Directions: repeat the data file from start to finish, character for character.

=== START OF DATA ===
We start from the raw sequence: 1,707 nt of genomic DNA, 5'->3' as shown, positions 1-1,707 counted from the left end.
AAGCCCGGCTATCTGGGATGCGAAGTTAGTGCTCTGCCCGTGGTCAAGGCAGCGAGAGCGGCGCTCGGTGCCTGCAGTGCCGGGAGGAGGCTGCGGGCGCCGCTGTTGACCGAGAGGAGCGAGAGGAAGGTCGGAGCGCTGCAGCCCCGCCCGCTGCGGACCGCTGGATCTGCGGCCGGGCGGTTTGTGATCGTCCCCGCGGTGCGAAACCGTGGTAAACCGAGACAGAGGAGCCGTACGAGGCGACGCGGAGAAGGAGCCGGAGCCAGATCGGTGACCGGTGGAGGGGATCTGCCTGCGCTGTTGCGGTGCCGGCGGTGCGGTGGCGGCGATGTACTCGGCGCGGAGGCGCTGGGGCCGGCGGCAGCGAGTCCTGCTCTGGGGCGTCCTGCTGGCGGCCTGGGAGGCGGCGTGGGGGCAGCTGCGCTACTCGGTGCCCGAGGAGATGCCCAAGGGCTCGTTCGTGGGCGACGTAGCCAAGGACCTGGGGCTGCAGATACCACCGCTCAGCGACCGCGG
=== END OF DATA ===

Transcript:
We start from the raw sequence: 1,707 nt of genomic DNA, 5'->3' as shown, positions 1-1,707 counted from the left end.
AAGCCCGGCTATCTGGGATGCGAAGTTAGTGCTCTGCCCGTGGTCAAGGCAGCGAGAGCGGCGCTCGGTGCCTGCAGTGCCGGGAGGAGGCTGCGGGCGCCGCTGTTGACCGAGAGGAGCGAGAGGAAGGTCGGAGCGCTGCAGCCCCGCCCGCTGCGGACCGCTGGATCTGCGGCCGGGCGGTTTGTGATCGTCCCCGCGGTGCGAAACCGTGGTAAACCGAGACAGAGGAGCCGTACGAGGCGACGCGGAGAAGGAGCCGGAGCCAGATCGGTGACCGGTGGAGGGGATCTGCCTGCGCTGTTGCGGTGCCGGCGGTGCGGTGGCGGCGATGTACTCGGCGCGGAGGCGCTGGGGCCGGCGGCAGCGAGTCCTGCTCTGGGGCGTCCTGCTGGCGGCCTGGGAGGCGGCGTGGGGGCAGCTGCGCTACTCGGTGCCCGAGGAGATGCCCAAGGGCTCGTTCGTGGGCGACGTAGCCAAGGACCTGGGGCTGCAGATACCACCGCTCAGCGACCGCGG